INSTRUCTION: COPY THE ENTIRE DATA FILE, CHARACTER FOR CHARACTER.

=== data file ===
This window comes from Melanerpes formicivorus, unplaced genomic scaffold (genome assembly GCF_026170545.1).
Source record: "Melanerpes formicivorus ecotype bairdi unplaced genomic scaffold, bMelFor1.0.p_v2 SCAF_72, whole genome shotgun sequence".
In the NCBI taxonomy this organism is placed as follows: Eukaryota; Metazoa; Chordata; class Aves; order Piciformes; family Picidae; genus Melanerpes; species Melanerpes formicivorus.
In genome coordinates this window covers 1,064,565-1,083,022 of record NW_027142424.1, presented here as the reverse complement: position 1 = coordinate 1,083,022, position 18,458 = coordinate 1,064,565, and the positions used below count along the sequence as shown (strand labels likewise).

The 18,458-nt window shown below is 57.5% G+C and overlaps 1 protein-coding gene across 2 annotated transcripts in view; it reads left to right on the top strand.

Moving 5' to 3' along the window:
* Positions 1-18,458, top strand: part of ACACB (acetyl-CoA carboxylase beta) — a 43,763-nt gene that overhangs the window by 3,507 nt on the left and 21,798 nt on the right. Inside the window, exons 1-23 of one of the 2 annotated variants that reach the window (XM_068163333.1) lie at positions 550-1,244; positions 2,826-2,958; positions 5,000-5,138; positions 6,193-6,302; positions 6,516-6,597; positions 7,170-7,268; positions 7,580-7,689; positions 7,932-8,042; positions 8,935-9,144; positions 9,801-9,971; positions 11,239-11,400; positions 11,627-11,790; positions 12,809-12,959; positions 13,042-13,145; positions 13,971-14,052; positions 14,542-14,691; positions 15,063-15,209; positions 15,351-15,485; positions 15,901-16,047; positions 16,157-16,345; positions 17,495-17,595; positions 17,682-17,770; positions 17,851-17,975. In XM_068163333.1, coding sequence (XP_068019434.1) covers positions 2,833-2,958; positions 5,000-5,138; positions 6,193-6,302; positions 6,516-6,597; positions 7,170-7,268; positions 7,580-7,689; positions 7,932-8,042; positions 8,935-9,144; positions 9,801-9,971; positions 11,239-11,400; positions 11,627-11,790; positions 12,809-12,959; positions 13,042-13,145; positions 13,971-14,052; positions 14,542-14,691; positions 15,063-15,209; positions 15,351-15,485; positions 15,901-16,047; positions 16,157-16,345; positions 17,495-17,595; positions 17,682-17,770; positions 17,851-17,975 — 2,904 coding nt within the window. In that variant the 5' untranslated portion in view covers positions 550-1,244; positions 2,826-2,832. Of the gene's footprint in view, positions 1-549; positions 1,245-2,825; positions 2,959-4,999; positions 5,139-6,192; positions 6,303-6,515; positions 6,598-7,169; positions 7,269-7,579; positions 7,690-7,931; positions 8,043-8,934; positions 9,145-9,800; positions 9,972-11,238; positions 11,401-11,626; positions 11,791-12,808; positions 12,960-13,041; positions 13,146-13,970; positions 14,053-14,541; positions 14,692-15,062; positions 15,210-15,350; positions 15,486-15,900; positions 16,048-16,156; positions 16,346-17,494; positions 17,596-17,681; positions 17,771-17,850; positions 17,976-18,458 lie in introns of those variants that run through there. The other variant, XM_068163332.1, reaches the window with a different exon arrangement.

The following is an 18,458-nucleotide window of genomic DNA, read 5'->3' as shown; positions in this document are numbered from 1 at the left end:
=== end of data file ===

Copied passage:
This window comes from Melanerpes formicivorus, unplaced genomic scaffold (genome assembly GCF_026170545.1).
Source record: "Melanerpes formicivorus ecotype bairdi unplaced genomic scaffold, bMelFor1.0.p_v2 SCAF_72, whole genome shotgun sequence".
In the NCBI taxonomy this organism is placed as follows: Eukaryota; Metazoa; Chordata; class Aves; order Piciformes; family Picidae; genus Melanerpes; species Melanerpes formicivorus.
In genome coordinates this window covers 1,064,565-1,083,022 of record NW_027142424.1, presented here as the reverse complement: position 1 = coordinate 1,083,022, position 18,458 = coordinate 1,064,565, and the positions used below count along the sequence as shown (strand labels likewise).

The 18,458-nt window shown below is 57.5% G+C and overlaps 1 protein-coding gene across 2 annotated transcripts in view; it reads left to right on the top strand.

Moving 5' to 3' along the window:
* Positions 1-18,458, top strand: part of ACACB (acetyl-CoA carboxylase beta) — a 43,763-nt gene that overhangs the window by 3,507 nt on the left and 21,798 nt on the right. Inside the window, exons 1-23 of one of the 2 annotated variants that reach the window (XM_068163333.1) lie at positions 550-1,244; positions 2,826-2,958; positions 5,000-5,138; positions 6,193-6,302; positions 6,516-6,597; positions 7,170-7,268; positions 7,580-7,689; positions 7,932-8,042; positions 8,935-9,144; positions 9,801-9,971; positions 11,239-11,400; positions 11,627-11,790; positions 12,809-12,959; positions 13,042-13,145; positions 13,971-14,052; positions 14,542-14,691; positions 15,063-15,209; positions 15,351-15,485; positions 15,901-16,047; positions 16,157-16,345; positions 17,495-17,595; positions 17,682-17,770; positions 17,851-17,975. In XM_068163333.1, coding sequence (XP_068019434.1) covers positions 2,833-2,958; positions 5,000-5,138; positions 6,193-6,302; positions 6,516-6,597; positions 7,170-7,268; positions 7,580-7,689; positions 7,932-8,042; positions 8,935-9,144; positions 9,801-9,971; positions 11,239-11,400; positions 11,627-11,790; positions 12,809-12,959; positions 13,042-13,145; positions 13,971-14,052; positions 14,542-14,691; positions 15,063-15,209; positions 15,351-15,485; positions 15,901-16,047; positions 16,157-16,345; positions 17,495-17,595; positions 17,682-17,770; positions 17,851-17,975 — 2,904 coding nt within the window. In that variant the 5' untranslated portion in view covers positions 550-1,244; positions 2,826-2,832. Of the gene's footprint in view, positions 1-549; positions 1,245-2,825; positions 2,959-4,999; positions 5,139-6,192; positions 6,303-6,515; positions 6,598-7,169; positions 7,269-7,579; positions 7,690-7,931; positions 8,043-8,934; positions 9,145-9,800; positions 9,972-11,238; positions 11,401-11,626; positions 11,791-12,808; positions 12,960-13,041; positions 13,146-13,970; positions 14,053-14,541; positions 14,692-15,062; positions 15,210-15,350; positions 15,486-15,900; positions 16,048-16,156; positions 16,346-17,494; positions 17,596-17,681; positions 17,771-17,850; positions 17,976-18,458 lie in introns of those variants that run through there. The other variant, XM_068163332.1, reaches the window with a different exon arrangement.

The following is an 18,458-nucleotide window of genomic DNA, read 5'->3' as shown; positions in this document are numbered from 1 at the left end: